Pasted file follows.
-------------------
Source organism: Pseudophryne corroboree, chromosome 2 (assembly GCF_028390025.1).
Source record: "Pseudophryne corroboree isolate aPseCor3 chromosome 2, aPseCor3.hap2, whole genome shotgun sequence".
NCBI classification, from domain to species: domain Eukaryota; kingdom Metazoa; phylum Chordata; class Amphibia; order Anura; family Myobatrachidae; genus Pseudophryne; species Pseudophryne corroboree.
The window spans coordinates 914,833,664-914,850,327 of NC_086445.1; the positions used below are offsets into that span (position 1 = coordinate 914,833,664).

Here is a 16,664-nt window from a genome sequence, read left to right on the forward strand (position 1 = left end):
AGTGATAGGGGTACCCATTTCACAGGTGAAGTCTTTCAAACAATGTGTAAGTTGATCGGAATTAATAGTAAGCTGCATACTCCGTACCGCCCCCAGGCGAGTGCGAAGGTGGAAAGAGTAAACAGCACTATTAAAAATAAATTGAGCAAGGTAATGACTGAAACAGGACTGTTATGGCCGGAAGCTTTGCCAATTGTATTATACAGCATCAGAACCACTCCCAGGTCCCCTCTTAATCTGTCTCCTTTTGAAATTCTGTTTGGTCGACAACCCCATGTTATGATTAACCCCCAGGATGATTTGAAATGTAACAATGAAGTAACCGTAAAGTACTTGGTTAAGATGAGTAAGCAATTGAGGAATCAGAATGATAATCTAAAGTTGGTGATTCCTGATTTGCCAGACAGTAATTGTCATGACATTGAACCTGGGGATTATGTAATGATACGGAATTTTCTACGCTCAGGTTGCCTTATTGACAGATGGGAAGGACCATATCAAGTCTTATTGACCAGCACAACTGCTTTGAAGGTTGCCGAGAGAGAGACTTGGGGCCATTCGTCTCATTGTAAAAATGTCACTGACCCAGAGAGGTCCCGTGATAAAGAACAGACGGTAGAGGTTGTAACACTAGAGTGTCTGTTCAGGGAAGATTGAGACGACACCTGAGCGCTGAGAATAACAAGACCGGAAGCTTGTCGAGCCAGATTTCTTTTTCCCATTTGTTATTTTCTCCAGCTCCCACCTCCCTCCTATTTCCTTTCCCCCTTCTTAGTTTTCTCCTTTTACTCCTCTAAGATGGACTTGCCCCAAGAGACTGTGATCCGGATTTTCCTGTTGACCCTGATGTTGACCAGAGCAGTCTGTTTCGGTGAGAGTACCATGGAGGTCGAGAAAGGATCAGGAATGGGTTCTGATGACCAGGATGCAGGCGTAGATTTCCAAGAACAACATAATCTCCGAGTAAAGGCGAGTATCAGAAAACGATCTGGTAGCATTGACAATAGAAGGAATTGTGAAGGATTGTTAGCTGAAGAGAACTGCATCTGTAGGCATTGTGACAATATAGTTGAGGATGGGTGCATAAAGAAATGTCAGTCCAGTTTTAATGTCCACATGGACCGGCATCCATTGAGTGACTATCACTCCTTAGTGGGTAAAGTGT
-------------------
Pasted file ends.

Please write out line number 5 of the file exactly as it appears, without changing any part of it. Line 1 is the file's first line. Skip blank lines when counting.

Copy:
Here is a 16,664-nt window from a genome sequence, read left to right on the forward strand (position 1 = left end):